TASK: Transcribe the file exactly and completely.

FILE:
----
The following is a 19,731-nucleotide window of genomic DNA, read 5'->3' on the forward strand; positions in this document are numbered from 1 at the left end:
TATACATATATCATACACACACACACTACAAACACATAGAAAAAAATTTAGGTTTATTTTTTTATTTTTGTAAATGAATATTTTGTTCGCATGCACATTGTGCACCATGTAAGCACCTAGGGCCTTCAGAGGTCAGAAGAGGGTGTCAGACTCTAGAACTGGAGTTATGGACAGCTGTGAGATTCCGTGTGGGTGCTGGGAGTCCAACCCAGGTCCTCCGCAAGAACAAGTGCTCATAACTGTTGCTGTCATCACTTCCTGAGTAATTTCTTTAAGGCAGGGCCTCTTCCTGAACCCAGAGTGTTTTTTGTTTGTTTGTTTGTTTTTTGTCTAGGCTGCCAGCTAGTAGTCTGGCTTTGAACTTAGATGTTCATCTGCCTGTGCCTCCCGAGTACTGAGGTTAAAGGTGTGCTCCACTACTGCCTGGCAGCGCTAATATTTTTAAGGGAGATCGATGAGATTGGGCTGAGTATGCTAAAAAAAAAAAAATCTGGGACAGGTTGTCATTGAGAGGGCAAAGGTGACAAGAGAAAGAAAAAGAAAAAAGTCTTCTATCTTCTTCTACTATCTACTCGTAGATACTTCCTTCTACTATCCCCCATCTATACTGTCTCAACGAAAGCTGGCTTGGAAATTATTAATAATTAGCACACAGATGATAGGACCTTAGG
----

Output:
The following is a 19,731-nucleotide window of genomic DNA, read 5'->3' on the forward strand; positions in this document are numbered from 1 at the left end:
TATACATATATCATACACACACACACTACAAACACATAGAAAAAAATTTAGGTTTATTTTTTTATTTTTGTAAATGAATATTTTGTTCGCATGCACATTGTGCACCATGTAAGCACCTAGGGCCTTCAGAGGTCAGAAGAGGGTGTCAGACTCTAGAACTGGAGTTATGGACAGCTGTGAGATTCCGTGTGGGTGCTGGGAGTCCAACCCAGGTCCTCCGCAAGAACAAGTGCTCATAACTGTTGCTGTCATCACTTCCTGAGTAATTTCTTTAAGGCAGGGCCTCTTCCTGAACCCAGAGTGTTTTTTGTTTGTTTGTTTGTTTTTTGTCTAGGCTGCCAGCTAGTAGTCTGGCTTTGAACTTAGATGTTCATCTGCCTGTGCCTCCCGAGTACTGAGGTTAAAGGTGTGCTCCACTACTGCCTGGCAGCGCTAATATTTTTAAGGGAGATCGATGAGATTGGGCTGAGTATGCTAAAAAAAAAAAAATCTGGGACAGGTTGTCATTGAGAGGGCAAAGGTGACAAGAGAAAGAAAAAGAAAAAAGTCTTCTATCTTCTTCTACTATCTACTCGTAGATACTTCCTTCTACTATCCCCCATCTATACTGTCTCAACGAAAGCTGGCTTGGAAATTATTAATAATTAGCACACAGATGATAGGACCTTAGG